Last Blog: Acknowledgement and Remorse


Widespread acknowledgement of the way that human actions have influenced the natural environment is necessary in order for the way that we treat the environment to change, in my opinion. The acknowledgement of our actions will generate a sense of remorse among a majority of our population; however, there will still be individuals that choose to view the earth as a source for human consumption and exploitation. We live in a culture that has fewer small-scale, localized organizations and corporations than large-scale ones, which monopolize and control a majority of the resources and factors that contribute to our way of life. A majority of the individuals associated with these types of large-scale behaviors are often more concerned with making an economic profit than protecting the health of the environment, thereby, inhibiting the acceleration of the environmental movement. If these types of organizations were broken down into small-scale ones that were more localized and affluent within their communities, I believe the movement would gain more momentum.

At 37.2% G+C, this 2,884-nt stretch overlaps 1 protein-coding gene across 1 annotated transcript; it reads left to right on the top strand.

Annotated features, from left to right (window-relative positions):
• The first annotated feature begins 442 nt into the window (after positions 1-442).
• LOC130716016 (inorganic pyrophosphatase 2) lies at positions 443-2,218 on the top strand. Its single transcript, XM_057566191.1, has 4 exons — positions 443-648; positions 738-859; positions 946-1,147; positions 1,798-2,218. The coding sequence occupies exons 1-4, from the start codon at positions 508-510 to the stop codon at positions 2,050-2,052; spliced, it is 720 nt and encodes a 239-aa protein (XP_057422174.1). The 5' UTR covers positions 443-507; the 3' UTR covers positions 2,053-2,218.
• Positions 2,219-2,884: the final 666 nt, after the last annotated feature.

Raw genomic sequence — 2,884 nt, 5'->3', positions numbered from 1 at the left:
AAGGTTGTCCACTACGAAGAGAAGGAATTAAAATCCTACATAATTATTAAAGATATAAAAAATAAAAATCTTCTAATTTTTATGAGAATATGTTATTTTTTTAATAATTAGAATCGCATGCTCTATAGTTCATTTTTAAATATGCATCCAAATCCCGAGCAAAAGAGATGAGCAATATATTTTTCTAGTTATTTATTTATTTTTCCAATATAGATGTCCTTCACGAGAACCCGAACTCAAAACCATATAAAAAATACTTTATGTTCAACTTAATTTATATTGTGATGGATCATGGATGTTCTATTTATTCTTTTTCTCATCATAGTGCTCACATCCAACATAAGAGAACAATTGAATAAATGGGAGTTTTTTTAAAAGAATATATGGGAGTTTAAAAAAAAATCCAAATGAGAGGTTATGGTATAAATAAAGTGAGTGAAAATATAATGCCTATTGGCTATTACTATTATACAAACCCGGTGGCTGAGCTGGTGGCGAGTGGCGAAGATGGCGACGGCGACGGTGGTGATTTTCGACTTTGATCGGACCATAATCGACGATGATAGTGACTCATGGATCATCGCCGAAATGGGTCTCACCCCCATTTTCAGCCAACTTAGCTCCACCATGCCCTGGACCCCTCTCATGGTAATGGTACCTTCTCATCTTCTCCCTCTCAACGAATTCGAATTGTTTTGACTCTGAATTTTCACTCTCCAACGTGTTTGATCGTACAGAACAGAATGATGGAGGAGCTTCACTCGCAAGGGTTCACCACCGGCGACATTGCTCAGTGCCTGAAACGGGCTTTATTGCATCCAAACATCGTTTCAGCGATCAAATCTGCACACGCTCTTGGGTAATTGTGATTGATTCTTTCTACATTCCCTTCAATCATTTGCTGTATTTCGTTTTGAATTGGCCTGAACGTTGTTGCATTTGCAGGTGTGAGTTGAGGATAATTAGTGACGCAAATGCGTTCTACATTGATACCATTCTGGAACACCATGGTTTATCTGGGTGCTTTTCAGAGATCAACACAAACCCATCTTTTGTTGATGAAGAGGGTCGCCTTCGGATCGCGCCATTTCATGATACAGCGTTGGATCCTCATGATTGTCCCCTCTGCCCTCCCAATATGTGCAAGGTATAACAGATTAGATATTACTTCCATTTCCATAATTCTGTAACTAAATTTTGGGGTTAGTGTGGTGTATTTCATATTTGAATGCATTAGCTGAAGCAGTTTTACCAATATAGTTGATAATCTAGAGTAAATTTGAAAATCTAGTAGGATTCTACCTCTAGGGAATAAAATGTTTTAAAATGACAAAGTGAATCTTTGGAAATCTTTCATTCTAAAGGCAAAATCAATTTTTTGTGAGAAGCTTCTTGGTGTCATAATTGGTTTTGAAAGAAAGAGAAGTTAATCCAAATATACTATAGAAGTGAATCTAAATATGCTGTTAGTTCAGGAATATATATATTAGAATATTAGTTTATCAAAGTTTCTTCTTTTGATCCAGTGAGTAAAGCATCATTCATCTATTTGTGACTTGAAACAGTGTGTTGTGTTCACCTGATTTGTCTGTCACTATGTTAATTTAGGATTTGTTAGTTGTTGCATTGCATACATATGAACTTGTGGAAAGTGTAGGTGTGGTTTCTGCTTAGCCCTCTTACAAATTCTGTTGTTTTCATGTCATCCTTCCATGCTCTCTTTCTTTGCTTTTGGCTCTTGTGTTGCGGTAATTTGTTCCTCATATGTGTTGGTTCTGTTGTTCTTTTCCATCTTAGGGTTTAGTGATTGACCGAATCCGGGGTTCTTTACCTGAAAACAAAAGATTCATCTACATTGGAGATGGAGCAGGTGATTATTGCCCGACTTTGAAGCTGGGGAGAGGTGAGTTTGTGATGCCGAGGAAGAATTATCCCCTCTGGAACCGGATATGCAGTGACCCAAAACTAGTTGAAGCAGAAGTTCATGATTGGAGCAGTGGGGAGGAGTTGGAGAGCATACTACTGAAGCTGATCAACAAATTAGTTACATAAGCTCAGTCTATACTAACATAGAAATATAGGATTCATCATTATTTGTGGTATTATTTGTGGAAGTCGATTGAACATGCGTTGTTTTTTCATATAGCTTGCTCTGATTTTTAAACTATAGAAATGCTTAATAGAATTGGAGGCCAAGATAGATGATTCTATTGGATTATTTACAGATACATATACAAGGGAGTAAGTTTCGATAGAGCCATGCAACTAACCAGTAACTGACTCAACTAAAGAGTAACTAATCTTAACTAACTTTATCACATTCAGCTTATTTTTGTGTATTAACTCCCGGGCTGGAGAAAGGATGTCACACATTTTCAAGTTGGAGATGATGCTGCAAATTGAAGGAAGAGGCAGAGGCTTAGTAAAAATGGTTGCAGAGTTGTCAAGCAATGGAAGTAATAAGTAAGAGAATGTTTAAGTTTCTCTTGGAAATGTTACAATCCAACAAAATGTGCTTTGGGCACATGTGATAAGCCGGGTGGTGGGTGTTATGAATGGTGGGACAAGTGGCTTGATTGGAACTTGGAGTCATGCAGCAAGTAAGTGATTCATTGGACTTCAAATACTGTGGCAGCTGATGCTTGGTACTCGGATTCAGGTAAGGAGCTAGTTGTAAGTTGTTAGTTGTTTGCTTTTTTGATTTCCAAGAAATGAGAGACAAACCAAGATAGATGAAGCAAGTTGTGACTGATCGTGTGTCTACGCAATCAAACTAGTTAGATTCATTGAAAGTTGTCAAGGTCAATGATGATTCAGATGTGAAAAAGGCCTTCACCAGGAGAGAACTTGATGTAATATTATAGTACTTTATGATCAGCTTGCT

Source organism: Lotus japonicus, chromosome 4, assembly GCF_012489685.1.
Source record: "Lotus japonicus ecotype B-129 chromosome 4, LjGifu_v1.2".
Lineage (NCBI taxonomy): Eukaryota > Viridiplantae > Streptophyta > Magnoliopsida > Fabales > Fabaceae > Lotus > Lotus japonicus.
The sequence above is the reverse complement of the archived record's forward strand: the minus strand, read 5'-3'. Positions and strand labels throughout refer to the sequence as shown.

The dismantling of the large-scale sector will allow for the movement to gain momentum through an increase in supporters whom now understand the true consequences of their actions on the environment due to an increase in public knowledge and discussion. In order to protect our species from extinction, it is important to increase the sustainability of our actions. In reality, our ways of life will never resort to anything that is less than what they currently are. However, through small changes in our everyday life, as a group, we can make a large change. For example; if everyone walked, biked, or road the bus to work once a week, the amount of carbon emissions prevented from entering the atmosphere would be enormous as a whole. The sharing and exchange of resources causes the amount of waste to decrease, as well as the pollution that is produced through the manufacturing of new resources. Local gardens in agriculturally productive regions are easily maintained with a little basic knowledge and experience, especially, if it is shared amongst a few families that all contribute to it. This not only decreases the amount of food purchased through an outside source, but also increases the nutrient levels of the soil. Overall, one of the most important factors that will contribute to the survival of our species is the uniting of localized individuals into groups that will protect and assist one another. These small-scale localized population groups, however, must also communicate on a large scale with other global nations in order to save the planet. Along with future generations learning from our mistakes and continuing to search for more sustainable ways of life.



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